In previous examples, we have been talking about the stiffness of shim stacks as one might calculate on the Shim Program. The program is not used to compare stacks, it's just used to predict how proposed shim changes affect the stacks overall load-deflection curve.
As previously stated:
There are many factors that affect a dampers performance. Fluid dynamics, pressure drops, friction, heat, piston design etc. For the most part, we are not trying to alter these factors when revalving suspensions. What we do alter is the number and placement of shims in the stack. That is what suspension revalving is. . . . . . adjusting the stiffness of the shim stack to alter the oil flow through the piston. This in turn has a direct affect on the damping forces of the suspension unit
After the shim stack is installed in the damper, we need to look at how the shim changes affect the actual damping forces, or the damping action as felt by the rider.
Currently, tuners correlate a specific shim change to rider feedback. For example, the rider may say a shock is harsh. The tuner removes a low speed shim, and if the riders then says the shock is plusher, the tuner would correlate that particular shim change to having a direct affect on harshness/plushness. In actuality, the tuner does not know exactly how the shim change altered the force-velocity curve. He is only guessing. Herein lies the problem. If he guesses wrong, it only confuses matters later.
For example, removing a low speed shim affects both low speed and high speed damping forces. Which end of the curve was responsible for the reduction in harshness?
The suspension dyno allows the tuner to know exactly how the shim changes affect the force-velocity curve, eliminating some of the guess work. (notice we said some)
Dyno forces can be used to make direct comparisons between stacks. Ideally, for an accurate representation of actual forces, we would want to dyno the damper over its entire force-velocity range.
The dyno's force-velocity curve coincides with the Shim Programs load-deflection curve.
Below is an example of the Shim Programs load-deflection curve and how it can vary from the dyno's force-velocity curve. The shim stack is the stock compression valving from an RM 125 shock.
stock RM 125 comp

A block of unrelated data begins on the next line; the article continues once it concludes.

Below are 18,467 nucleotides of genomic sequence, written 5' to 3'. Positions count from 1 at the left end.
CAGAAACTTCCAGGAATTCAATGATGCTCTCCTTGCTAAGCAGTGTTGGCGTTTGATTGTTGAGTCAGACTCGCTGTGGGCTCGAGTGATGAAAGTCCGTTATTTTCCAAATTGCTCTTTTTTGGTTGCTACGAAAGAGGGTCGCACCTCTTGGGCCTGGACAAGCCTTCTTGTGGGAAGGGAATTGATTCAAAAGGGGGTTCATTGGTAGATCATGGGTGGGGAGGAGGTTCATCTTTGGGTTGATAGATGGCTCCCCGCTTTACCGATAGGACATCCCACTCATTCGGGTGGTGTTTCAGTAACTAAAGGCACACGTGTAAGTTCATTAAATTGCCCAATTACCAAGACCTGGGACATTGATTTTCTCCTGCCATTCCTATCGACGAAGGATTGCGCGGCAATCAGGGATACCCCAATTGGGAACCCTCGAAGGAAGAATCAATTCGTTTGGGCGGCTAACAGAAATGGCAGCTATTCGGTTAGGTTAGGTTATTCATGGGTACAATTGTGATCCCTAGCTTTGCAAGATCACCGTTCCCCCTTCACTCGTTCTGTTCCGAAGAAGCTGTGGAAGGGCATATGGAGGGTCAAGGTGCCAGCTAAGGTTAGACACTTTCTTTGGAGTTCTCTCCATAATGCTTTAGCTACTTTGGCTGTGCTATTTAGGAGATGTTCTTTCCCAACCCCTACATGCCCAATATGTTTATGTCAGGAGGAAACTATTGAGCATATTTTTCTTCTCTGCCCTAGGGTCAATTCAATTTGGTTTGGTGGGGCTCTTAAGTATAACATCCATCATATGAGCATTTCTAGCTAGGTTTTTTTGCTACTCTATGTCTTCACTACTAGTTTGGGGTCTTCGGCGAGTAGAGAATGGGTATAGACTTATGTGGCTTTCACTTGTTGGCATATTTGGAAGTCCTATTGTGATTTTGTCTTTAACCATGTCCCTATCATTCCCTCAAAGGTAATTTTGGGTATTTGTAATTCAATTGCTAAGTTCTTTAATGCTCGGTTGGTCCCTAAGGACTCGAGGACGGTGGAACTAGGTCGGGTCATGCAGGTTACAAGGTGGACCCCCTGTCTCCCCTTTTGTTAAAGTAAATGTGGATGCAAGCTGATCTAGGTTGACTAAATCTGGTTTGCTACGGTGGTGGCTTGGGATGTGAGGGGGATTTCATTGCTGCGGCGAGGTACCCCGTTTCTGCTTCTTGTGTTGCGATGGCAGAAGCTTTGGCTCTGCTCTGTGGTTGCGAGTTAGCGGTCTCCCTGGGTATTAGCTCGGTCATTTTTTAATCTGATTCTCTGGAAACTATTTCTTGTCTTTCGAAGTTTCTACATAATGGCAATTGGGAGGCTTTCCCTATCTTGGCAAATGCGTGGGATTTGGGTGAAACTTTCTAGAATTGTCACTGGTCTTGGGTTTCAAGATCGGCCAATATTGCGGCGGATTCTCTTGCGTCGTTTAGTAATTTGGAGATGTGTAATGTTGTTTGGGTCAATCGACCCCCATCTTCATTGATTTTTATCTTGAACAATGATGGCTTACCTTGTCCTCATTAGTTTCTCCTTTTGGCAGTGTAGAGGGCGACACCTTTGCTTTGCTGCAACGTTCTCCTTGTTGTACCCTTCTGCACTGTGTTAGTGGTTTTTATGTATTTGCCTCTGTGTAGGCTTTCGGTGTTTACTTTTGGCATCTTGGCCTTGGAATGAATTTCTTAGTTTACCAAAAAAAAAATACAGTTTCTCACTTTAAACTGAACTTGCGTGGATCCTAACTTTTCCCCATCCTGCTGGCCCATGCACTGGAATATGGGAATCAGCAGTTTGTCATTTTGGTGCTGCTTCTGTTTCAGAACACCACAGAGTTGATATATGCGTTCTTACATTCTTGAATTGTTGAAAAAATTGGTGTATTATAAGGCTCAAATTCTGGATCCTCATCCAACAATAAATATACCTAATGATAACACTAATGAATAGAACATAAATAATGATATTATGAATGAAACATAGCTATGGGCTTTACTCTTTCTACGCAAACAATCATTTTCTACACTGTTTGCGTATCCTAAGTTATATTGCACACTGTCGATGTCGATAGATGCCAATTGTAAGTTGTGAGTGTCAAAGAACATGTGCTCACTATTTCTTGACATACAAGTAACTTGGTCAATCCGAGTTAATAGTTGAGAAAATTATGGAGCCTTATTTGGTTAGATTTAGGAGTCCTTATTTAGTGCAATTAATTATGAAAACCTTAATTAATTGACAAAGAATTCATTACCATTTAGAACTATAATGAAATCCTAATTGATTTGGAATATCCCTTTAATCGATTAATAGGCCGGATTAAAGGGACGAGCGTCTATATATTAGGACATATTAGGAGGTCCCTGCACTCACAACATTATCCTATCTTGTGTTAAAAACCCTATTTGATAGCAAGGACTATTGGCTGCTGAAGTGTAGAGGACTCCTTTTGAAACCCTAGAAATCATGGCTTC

The load-deflection curve on Chart 8 shows a slight increase in loads as deflections increase. The dyno's force-velocity curve on Chart 9 shows a very slight decrease in forces as the velocities increase.
To reiterate, the program is best used to predict how shim changes affect the stacks load-deflection curve. The dyno is best used to show exactly how the changes affected the dampers force-velocity curve.
Dyno forces and rider feedback
The dyno's force-velocity curve represents the actual forces of the damper through the velocity range. Using the RM 125 dyno numbers from above, Chart 10 shows how the force-velocity curve might translate to the suspensions performance on the track (very approximate for this example).
Using the same approach as before, we'll pick the 5 ips velocity for low speed and the 100 ips velocity for high speed. If we wanted to increase the bottoming resistance, we might increase 1281 lbs (at 100ips) to 1350 lbs. For this example, we have managed to leave the force at 5 ips at 180 lbs.
As shown in Chart 10 , the entire force-velocity curve is going to change depending on the stiffness of the added shims. Stiffening high speed damping also stiffened mid speed. There is nothing we can do about that. We can't add a shim and have it work only through the last half of the velocity range. It's always going to do what it's going to do through out the entire range.
At this point, you might say, "Why can't I add a shim to the high speed stack and have it kick in toward the second half of the velocity range? After all, that's what two-stage stacks are supposed to do. " Depending on the shim stack design, you may or may not be able to do this. Chart 11 (hypothetical) demonstrates what it might look like if you were able to specifically target the high speed in this manner.
This particular curve would minimize any changes to low speed and maximize changes to high speed. If you are already familiar with valving techniques, you may be lead to believe this is possible with a two stage stack. We'll look into that in a later section.